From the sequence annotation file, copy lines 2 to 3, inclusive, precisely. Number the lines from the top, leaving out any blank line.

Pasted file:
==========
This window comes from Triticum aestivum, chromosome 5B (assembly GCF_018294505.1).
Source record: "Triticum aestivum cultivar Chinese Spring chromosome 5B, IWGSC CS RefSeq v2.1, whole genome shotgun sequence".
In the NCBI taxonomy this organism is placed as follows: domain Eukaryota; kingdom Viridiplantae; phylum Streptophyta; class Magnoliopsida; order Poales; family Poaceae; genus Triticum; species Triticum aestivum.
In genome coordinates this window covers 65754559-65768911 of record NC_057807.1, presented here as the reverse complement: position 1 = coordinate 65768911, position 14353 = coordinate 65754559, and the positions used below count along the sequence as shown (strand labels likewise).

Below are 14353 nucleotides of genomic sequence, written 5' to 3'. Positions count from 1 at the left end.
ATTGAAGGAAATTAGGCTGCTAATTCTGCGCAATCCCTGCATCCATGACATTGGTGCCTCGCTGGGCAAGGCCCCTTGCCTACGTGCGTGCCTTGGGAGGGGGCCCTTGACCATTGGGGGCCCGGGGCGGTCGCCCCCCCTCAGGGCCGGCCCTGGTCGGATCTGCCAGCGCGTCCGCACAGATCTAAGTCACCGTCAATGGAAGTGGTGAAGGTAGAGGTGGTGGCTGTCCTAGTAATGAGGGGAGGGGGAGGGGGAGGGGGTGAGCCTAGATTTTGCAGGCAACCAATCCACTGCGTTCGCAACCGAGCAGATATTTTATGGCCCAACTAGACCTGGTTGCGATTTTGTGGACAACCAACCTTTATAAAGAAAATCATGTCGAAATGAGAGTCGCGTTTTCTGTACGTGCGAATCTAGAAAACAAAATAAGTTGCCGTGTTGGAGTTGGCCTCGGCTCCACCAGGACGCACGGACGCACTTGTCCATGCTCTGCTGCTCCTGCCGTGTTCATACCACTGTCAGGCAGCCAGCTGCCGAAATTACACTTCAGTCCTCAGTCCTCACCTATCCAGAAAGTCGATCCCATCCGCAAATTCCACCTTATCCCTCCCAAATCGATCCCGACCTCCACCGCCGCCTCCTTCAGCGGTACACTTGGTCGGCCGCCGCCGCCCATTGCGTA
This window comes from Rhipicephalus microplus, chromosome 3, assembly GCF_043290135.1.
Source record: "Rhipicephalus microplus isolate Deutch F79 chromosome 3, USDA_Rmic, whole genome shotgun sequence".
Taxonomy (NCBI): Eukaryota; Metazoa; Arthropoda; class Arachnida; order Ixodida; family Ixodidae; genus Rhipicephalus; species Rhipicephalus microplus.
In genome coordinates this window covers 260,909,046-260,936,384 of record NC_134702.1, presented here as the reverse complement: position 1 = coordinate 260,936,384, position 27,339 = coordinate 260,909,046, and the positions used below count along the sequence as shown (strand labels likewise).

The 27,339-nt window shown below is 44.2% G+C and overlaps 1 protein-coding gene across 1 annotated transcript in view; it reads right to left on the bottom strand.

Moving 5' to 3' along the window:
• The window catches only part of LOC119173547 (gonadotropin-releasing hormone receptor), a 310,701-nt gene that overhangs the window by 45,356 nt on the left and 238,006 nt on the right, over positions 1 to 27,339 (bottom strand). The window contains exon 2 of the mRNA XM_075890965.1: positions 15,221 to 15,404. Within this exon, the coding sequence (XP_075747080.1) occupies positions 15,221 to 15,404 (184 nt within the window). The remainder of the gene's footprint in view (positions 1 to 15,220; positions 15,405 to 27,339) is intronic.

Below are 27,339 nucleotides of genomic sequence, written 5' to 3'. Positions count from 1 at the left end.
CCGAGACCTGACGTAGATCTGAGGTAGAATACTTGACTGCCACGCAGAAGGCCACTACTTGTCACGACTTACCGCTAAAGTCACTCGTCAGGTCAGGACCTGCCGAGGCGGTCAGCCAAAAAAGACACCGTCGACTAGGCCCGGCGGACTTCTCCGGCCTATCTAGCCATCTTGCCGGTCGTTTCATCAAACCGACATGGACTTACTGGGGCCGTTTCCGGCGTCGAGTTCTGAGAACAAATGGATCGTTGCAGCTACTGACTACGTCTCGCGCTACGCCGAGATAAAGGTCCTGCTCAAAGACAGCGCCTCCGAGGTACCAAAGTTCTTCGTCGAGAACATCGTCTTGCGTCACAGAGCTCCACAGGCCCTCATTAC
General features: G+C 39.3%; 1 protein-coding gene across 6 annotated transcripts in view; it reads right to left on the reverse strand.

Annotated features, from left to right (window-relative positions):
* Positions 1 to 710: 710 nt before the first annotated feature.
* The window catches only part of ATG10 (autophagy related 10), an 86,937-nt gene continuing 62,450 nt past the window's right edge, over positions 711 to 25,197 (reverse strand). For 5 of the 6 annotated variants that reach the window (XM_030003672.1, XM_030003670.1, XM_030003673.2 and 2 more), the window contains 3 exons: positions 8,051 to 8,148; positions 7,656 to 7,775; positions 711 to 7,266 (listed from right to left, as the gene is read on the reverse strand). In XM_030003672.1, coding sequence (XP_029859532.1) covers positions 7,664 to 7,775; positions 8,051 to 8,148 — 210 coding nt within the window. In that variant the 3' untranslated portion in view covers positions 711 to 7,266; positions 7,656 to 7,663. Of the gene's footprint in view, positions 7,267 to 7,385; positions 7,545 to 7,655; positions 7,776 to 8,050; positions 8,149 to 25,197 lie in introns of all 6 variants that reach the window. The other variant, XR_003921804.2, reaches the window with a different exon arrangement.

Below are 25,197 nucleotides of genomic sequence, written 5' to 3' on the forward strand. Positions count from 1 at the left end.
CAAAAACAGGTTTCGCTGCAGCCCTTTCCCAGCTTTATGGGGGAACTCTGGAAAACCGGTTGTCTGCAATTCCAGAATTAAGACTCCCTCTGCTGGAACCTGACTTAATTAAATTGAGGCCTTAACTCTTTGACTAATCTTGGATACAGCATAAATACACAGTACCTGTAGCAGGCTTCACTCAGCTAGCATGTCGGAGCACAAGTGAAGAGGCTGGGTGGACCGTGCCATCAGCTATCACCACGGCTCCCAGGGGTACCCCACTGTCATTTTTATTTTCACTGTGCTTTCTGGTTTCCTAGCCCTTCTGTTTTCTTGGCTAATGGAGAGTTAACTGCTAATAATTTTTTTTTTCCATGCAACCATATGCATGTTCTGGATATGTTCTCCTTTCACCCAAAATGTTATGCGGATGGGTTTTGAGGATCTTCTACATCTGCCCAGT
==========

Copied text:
Source record: "Triticum aestivum cultivar Chinese Spring chromosome 5B, IWGSC CS RefSeq v2.1, whole genome shotgun sequence".
In the NCBI taxonomy this organism is placed as follows: domain Eukaryota; kingdom Viridiplantae; phylum Streptophyta; class Magnoliopsida; order Poales; family Poaceae; genus Triticum; species Triticum aestivum.